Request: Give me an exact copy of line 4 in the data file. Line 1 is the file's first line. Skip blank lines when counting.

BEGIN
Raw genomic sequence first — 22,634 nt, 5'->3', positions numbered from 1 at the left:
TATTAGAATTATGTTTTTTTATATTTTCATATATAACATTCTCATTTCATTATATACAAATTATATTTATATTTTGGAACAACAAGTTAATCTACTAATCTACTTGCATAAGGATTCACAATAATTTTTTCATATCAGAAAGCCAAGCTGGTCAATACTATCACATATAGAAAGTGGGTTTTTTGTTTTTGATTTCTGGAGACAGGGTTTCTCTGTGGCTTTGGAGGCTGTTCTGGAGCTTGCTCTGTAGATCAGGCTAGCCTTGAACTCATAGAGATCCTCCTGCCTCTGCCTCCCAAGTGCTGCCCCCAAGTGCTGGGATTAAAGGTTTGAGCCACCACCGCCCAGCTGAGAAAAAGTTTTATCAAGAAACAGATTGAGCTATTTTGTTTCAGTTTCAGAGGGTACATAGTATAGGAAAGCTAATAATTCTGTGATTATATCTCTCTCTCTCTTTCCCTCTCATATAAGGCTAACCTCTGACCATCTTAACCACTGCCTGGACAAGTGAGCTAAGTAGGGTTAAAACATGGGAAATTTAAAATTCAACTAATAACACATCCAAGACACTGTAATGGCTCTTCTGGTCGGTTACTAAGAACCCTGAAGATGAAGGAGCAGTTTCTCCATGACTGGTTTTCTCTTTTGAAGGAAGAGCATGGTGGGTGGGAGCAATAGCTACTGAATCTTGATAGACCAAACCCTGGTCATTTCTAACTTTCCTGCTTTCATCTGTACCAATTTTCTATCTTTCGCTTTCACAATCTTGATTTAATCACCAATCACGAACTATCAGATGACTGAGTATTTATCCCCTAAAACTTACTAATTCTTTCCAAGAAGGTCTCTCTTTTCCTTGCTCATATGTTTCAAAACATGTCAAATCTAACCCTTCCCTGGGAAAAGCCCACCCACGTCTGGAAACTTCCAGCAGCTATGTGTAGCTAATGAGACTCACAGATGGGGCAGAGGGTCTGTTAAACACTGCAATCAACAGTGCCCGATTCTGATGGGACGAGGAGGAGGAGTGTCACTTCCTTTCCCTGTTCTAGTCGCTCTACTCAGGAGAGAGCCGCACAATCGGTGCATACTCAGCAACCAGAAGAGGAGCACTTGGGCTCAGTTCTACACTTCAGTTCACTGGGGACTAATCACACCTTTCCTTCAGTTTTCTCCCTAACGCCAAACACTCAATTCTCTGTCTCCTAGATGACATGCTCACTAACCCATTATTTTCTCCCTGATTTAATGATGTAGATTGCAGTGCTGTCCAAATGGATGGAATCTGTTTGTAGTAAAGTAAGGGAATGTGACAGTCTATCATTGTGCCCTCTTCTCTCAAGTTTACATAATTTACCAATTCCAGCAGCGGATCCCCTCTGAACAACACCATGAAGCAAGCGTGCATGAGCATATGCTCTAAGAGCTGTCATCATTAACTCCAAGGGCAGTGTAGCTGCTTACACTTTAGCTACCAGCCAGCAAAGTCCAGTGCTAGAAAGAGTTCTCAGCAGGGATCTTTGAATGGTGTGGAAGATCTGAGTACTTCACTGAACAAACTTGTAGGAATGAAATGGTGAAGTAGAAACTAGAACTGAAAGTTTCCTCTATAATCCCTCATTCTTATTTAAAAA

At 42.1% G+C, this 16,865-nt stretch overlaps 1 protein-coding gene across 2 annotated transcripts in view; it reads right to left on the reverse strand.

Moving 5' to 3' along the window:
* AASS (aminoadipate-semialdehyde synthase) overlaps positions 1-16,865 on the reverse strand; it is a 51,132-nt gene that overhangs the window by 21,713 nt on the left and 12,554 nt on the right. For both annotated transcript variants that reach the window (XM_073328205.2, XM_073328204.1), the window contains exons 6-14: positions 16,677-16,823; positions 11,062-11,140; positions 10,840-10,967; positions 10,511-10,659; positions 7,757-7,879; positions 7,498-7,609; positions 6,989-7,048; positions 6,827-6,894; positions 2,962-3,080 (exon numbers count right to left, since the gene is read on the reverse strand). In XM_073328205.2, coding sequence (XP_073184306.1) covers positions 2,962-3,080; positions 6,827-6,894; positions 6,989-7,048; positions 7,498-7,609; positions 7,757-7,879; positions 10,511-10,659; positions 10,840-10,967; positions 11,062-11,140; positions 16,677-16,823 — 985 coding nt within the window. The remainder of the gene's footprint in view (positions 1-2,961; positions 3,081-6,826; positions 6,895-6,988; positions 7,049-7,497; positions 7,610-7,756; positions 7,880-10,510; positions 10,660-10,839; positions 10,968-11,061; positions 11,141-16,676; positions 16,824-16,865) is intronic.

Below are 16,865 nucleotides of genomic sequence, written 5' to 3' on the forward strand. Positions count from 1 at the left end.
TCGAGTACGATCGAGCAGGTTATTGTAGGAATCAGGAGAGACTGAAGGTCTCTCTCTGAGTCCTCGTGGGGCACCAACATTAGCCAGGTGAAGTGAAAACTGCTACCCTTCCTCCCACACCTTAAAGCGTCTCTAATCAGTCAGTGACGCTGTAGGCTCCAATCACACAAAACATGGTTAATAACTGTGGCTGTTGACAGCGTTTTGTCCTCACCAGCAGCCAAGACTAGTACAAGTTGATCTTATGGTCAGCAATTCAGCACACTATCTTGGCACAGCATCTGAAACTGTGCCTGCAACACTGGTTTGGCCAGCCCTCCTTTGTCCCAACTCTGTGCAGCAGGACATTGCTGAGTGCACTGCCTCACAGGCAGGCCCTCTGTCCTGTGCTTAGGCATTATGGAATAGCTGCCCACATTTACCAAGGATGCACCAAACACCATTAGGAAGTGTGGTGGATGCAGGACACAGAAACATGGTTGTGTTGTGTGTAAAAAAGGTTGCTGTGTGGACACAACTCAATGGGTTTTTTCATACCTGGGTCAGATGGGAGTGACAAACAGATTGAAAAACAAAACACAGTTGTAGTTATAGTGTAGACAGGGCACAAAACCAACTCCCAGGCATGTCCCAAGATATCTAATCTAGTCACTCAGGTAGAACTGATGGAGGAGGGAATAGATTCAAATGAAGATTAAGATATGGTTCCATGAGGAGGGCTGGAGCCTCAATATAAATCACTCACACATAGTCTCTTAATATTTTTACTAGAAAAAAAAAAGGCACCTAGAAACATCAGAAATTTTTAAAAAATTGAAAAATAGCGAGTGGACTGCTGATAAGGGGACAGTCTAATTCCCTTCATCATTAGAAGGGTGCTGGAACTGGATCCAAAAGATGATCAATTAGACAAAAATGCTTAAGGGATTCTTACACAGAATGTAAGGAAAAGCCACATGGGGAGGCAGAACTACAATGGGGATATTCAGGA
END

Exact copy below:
Moving 5' to 3' along the window: